The handmaids tale – Character development and contribution to the text as a whole
Main characters in stories have the innate ability to steal the limelight from all other characters simply the plot is based around them. However, readers must be aware the without supporting characters, whether good or bad, a story could not develop into something meaningful. Supporting characters guide the plot, reveal themes, and most importantly contribute to characterization of main characters. One could argue that supporting characters are more important for the author to portray accurately as they are essential for the success of the main character and hence story.
Comparing Roger Chillingworth from Hawthorne’s The Scarlet Letter and the Commander from Atwood’s The Handmaid’s Tale will offer a succinct explanation of this question. Introducing anyone into a story is difficult, as readers will immediately make judgments and assume first impressions are correct. Changing the depiction of a character halfway through the novel without any support from plot signifies a weak author. Chillingworth and the Commander are carefully intertwined into the novel in a similar fashion.
The reader meets Chillingworth at Hester’s most vulnerable stage as she stands on the scaffold revealing her scarlet letter for the first time. His real character and relationship with Hester is not spoken about immediately, as the author wants Chillingworth to remain dark and mysterious. Hester’s reaction towards the “stranger” in the crowd holds the reader in suspense. He is also portrayed as mysterious because he is a newcomer to the town, his figure is disproportionate and his face is “a writhing horror”, and he arrives with the Native Americans.
His words about Hester immediately signify that he holds no sympathy towards her, “she will be a living sermon against sin”. The language depicts him as an unkind and frightening character, which foreshadows his contribution to the lover’s misfortune, and embodies their sin along with Pearl. Only later when he interacts with Hester does the reader understand her reaction and the meaning of his gesture when he places his fingers over his lips. The Commander is also introduced in a suspenseful manner at the night of the Ceremony when he must read from the Bible.
This is arguably Offred’s most vulnerable stage as she knows what horror is to follow. He is described as looking “like a Midwestern bank president”, and remains mysterious as has no interaction with Offred and is known to be the authoritative figure of the household. His name is never revealed either. The reader only witnesses his deceptive side many chapters later when he asks Offred to his office. Offred’s point of view constricts the reader and provides a bias.
However, the Commander’s attempts at going against the society’s values of which he embodies reveals to the reader that he is a deceiving, ambiguous, and manipulative character. Still, Atwood waits to reveal his character just as Offred must wait. The suspense factor both authors place on the supporting male characters engages the reader’s attention, and foreshadows their important role to the development of theme and plot. Chillingworth and the Commander play very similar roles, and are very similar characters indeed.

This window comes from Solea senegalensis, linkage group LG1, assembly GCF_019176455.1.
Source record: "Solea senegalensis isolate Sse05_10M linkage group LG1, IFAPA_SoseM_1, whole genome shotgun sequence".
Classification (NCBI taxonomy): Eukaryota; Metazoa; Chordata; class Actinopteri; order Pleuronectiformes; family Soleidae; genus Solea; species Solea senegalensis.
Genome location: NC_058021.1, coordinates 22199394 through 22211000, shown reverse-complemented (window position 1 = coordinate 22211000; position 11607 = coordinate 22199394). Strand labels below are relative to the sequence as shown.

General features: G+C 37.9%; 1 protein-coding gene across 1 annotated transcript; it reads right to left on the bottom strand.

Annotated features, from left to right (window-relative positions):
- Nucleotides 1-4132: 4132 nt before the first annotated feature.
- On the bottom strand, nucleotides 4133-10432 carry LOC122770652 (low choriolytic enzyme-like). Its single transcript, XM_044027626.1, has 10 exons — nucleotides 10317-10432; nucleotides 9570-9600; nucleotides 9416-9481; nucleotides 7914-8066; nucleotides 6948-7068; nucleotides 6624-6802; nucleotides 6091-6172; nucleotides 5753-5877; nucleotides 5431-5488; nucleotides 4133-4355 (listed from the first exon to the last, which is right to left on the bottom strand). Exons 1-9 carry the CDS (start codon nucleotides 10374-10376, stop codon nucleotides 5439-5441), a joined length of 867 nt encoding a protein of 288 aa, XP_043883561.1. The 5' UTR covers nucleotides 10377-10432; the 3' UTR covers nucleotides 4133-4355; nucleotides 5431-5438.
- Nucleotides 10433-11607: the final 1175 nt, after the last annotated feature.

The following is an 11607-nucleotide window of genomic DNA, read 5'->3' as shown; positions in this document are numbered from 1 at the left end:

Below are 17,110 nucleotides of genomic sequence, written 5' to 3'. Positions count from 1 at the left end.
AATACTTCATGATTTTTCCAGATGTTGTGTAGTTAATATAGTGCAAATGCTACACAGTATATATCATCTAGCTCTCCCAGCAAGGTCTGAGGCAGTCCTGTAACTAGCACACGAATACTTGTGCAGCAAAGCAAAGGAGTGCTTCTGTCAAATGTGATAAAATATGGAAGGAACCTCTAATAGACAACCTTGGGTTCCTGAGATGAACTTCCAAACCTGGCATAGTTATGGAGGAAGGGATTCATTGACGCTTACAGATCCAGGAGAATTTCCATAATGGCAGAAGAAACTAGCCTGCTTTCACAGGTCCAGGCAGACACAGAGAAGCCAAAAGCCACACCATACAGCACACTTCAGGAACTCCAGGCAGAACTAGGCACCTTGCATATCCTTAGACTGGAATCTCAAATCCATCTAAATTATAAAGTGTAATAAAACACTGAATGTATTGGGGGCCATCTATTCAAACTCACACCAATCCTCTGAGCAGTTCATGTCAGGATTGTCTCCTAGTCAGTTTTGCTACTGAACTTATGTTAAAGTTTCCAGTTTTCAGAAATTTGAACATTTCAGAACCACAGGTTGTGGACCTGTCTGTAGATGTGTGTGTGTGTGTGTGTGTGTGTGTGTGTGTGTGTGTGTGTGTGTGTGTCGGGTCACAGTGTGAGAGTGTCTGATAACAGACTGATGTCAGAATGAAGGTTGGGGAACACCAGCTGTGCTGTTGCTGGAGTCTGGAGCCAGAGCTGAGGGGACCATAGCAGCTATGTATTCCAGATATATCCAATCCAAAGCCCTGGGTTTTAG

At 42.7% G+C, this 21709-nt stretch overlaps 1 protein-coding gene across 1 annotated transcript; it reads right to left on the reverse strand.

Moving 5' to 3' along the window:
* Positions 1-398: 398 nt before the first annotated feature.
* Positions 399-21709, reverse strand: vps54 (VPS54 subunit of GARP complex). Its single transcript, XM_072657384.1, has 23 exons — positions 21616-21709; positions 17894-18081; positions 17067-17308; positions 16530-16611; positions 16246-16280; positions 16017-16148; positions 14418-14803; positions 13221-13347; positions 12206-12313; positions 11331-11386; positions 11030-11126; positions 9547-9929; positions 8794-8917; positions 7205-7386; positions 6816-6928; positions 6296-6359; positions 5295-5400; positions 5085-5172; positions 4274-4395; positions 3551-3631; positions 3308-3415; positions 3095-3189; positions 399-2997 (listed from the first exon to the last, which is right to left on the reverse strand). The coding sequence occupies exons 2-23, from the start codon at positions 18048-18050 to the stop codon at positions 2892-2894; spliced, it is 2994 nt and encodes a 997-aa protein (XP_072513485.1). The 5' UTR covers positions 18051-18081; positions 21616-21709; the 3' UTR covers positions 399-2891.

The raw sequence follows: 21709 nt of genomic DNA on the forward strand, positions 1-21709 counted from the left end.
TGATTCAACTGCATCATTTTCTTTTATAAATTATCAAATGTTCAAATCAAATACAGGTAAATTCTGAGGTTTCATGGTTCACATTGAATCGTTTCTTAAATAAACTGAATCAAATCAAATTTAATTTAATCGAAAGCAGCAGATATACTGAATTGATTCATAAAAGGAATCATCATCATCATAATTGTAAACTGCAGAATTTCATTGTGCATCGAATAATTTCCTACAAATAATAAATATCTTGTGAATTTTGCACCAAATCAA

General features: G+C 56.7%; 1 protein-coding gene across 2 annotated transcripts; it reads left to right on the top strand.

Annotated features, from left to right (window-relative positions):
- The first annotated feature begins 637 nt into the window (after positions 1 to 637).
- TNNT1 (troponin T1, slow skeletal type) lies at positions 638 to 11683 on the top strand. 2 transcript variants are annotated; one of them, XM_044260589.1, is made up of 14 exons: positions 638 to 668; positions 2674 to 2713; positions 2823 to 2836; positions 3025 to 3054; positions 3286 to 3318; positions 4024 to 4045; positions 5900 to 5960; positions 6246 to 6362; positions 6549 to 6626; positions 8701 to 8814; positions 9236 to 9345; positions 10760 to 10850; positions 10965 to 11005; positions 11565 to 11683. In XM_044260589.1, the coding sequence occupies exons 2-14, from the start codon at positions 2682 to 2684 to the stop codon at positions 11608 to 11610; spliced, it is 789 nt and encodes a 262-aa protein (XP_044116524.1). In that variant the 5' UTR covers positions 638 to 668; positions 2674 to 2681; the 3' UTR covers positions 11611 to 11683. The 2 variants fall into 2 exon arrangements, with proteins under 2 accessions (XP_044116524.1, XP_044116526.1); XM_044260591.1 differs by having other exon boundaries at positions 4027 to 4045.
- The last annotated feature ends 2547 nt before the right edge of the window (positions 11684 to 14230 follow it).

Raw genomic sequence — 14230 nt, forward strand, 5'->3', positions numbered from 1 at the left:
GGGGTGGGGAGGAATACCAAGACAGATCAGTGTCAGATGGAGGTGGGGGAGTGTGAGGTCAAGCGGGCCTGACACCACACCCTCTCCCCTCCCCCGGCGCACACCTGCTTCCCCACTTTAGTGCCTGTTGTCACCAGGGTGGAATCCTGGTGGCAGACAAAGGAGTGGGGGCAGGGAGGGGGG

Both have the authority over the helpless main female character offering a contrast of innocence and corruption. Their physical appearance corresponds to their psychological appearance. For example, as Chillingworth grows bitterer, more satanic, and closer to the truth his appearance deteriorates becoming more deformed and weaker. Perhaps, Hawthorne is commenting on the power of their so called sinful love, which is in actual fact a part of nature that should not be stopped. However, it is not crystal clear what Hawthorne really feels towards the sin of the lovers.
Also, Chillingworth is a healer for the Puritan society, yet he damages Dimmesdale’s health representing a duplicity in his character. Returning to the “Midwestern bank manager” simile used to describe the Commander, the reader could interpret this as representing his outside law-abiding appearance in conflict with his deceiving and ambiguous manners. A bank manager could be considered not trustworthy. Therefore, he symbolizes Atwood’s dystopian novel, as he is a corrupt, deceitful authoritative figure in this totalitarian society.
This also represents duplicity in the Commander’s character. The authors use the supporting male figures to represent the evil in society, as they exploit their power to control the main female possibly heroic figures. The relationship between Chillingworth and Hester and the Commander and Offred are both kept in secret, which provides the climax of both novels. Chillingworth knows Dimmesdale’s and Hester’s secret, which is eventually revealed to the public out of Chillingworth’s doings. He provides the climax of the novel.
Then, the secret meetings between Offred and the Commander eventually lead to her escape as she grows stronger knowing more and more about the Commander. These despised characters also allow for the reader to place blame for the tragic circumstances the females are in. Rather than blaming the society, the reader can pinpoint one person because they interact with the main character the most and cause the greatest despair for them. No matter how much a character is despised, he/she is there for a very important reason.
The supporting characters are just as important to a novel as the main ones, and should never be taken for granted. The progression of The Handmaid’s Tale and The Scarlet Letter obviously would not be the same without these ruthless characters. Society itself is not sufficient to play the evil role to contrast with the goodness of a novel. It is interesting to note that the striking similarities between Chillingworth and the Commander can also be seen in the fact that the same actor plays both roles in the adapted films.